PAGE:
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Barcelona at the time of the coronavirus

Barcelona at the time of the coronavirus

If it is true that the confinement has emptied the city of its tourists, the optimism of the inhabitants is heart-warming.
Tuesday 14 April 2020.

Every year about thirty million tourists visit Barcelona, located in the north-east of Spain. They enjoy its monuments, its beaches and Catalan culture. Many of these visitors are cruise passengers (almost 3.2 million in 2019) who drop anchor in the largest port in the Mediterranean.

Almost a fifth of the commercial sector's income comes from tourist spending. Yet many Barcelona residents deplore the negative impact of over-tourism.

Today, nothing is the same for travellers and residents alike. Since the coronavirus started spreading at the end of February, tourists have disappeared and the containment measures applied are very strict.

Let's take a little tour of the city...

COMPLETELY DESERTED STREETS


Early April. The sun is shining on the medieval streets of Barcelona. Everything suggests that the situation is idyllic, but the silence does not bode well. The squares that were teeming with life just a few weeks ago are now completely empty. Every now and then, a resident passes by with a gust of wind, his face half covered by a mask and shopping bags in his hand. His eyes are glued to the ground so as not to attract attention.

Streets that are usually very lively, such as those surrounding the Basilica of Santa Maria del Mar, built in ...
Busy streets such as those surrounding the Basilica of Santa Maria del Mar, built in Catalan Gothic style in the heart of the El Born neighbourhood, are completely deserted since the spread of coronavirus.


Spain was quarantined on 14 March. The instructions are clear: it is forbidden to travel except to go to work, shop or for medical treatment, on pain of a fine of up to 100 euros or imprisonment. However, the legal consequences are far less worrying than the virus itself, which has claimed the lives of more than 15 000 people, making Spain the third most bereaved country in the world, behind Italy and the United States.

People are not used to being locked up in their homes. In Spain, two thirds of the population live in apartments. It is easy to understand why they spend a lot of time on the street, when the good weather and long summer evenings arrive. During periods of confinement, no outdoor physical activity is allowed. Social interactions are also prohibited. However, every evening at 8:00 p.m., residents gather on their balconies or windows to pay tribute to the nursing staff, a gesture of solidarity that is spreading to the four corners of the world.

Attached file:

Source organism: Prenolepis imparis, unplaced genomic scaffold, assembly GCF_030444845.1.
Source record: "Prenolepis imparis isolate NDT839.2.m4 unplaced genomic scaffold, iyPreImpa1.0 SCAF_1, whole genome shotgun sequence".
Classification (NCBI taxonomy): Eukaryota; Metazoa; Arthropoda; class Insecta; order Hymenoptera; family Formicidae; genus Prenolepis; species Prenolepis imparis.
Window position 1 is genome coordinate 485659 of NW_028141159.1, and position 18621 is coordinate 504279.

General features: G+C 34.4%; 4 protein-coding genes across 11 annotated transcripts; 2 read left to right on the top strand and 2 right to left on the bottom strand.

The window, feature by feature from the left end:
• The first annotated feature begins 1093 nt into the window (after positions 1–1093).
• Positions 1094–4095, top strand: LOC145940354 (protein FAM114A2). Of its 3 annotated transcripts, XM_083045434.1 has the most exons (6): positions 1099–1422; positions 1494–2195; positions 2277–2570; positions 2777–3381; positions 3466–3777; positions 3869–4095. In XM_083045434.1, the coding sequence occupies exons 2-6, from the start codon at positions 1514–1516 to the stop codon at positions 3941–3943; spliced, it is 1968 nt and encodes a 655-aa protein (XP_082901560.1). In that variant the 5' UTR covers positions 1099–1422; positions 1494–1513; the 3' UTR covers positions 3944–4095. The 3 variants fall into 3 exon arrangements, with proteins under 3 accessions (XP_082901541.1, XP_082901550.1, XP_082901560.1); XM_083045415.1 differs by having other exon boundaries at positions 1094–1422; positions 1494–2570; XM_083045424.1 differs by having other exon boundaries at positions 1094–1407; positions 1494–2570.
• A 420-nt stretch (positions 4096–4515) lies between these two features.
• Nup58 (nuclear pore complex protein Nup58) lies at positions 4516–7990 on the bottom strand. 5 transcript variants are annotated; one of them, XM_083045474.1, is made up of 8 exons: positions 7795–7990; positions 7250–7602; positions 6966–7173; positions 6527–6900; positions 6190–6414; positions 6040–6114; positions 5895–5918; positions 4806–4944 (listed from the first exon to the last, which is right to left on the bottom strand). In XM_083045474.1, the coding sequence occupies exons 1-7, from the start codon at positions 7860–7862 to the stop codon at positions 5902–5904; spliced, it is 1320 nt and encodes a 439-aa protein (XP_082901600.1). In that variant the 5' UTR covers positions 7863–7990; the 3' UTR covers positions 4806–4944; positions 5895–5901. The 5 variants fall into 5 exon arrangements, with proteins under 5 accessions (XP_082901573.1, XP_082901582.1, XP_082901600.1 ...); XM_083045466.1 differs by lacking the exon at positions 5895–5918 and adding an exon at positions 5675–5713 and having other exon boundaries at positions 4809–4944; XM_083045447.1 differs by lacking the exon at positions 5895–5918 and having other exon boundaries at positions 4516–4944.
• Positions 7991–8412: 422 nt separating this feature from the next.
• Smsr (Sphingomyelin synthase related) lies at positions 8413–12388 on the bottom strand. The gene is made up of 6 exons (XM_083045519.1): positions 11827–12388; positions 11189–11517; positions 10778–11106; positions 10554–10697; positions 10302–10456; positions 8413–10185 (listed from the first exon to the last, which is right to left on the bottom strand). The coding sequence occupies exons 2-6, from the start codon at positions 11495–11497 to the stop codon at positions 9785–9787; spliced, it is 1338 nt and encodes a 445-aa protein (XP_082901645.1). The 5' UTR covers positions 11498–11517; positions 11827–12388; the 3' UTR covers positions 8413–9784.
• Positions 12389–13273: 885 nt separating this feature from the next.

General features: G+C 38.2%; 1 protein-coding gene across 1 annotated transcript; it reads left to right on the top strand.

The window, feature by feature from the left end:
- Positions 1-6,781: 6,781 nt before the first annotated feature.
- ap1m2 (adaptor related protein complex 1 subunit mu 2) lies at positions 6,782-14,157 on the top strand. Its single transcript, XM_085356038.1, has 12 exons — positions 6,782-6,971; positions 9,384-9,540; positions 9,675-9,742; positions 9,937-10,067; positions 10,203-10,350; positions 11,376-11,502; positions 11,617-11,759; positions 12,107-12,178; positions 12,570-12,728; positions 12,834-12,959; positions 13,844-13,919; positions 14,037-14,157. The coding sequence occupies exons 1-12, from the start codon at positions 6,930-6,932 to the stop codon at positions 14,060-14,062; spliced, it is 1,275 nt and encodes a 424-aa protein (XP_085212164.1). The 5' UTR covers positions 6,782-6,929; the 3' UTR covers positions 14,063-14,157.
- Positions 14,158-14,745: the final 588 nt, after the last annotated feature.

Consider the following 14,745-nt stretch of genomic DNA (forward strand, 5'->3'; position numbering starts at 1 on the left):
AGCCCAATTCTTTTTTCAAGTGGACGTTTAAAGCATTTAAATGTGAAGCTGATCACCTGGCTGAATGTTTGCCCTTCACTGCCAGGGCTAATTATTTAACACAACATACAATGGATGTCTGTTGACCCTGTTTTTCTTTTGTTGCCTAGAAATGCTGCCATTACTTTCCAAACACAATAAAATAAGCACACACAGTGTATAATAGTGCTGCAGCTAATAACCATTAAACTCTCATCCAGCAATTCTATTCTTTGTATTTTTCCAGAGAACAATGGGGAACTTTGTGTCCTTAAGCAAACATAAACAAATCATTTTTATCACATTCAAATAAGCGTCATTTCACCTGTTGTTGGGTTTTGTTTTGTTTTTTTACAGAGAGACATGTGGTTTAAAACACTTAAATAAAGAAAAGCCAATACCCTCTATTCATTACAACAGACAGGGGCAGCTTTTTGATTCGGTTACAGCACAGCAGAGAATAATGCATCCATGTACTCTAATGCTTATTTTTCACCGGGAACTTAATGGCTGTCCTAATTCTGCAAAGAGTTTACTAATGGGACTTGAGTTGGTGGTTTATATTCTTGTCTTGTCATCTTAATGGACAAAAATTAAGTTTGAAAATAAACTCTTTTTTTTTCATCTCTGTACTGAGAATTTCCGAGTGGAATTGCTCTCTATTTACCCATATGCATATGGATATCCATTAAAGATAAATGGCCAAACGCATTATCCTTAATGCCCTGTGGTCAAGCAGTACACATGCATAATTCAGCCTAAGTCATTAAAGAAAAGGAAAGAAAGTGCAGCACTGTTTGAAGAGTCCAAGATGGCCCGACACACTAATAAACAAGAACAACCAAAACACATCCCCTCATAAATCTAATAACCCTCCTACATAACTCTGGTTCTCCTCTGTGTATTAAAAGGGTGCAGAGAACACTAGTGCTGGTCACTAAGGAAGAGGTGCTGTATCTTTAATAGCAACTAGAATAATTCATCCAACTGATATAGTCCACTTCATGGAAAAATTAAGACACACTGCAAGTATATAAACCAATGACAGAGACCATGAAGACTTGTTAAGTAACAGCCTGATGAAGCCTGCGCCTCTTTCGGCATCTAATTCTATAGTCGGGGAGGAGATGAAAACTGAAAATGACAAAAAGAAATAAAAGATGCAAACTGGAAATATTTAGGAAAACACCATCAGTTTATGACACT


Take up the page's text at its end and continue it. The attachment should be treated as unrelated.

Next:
A man returns home after shopping, one of the few activities allowed in the city.
A man returns home after shopping, one of the few activities allowed in times of confinement in Barcelona.
PHOTOGRAPHY BY EDU BAYER
WHAT ABOUT SIGHTSEEING?
Endless are the queues of visitors that normally line up around the Sagrada Família, Antoni Gaudí's unfinished basilica and the city's most famous tourist attraction. Since its closure on March 13, the emblematic monument has been bathed in a sepulchral silence. "We can't predict the future, but we are convinced that the Sagrada Família will be able to reopen in a few weeks," says Oriol Llop, the monument's communications manager. "We will face all the challenges, just as the Sagrada Família has survived wars and difficulties that have hindered its path. »

Casa Milá, better known as La Pedrera, is another mythical building by Gaudí. Before it closed on March 14, the number of visitors had already fallen by 65%.

Along La Rambla, Barcelona's most famous avenue, stacked chairs await the visitor, who can enjoy the ...
Along La Rambla, Barcelona's most famous avenue, stacked chairs are waiting for customers to return.
PHOTO OF LORENA ROS
Marwa Preston is the head of Wanderbeak, a company that organizes guided gastronomic tours. Before the outbreak of the virus, the season was going to be particularly exceptional," she tells us. However, she does not lose hope: "Unlike the financial crisis of 2008, which caused a huge loss of money, this pandemic is making us stay home and therefore refrain from spending. "When the dust settles, we'll need to quench our thirst for travel and new experiences with the money we've saved in the meantime," says Preston, who is already planning a guided wine and vermouth tasting once the lockdown is lifted to help local bars and restaurants get back on their feet.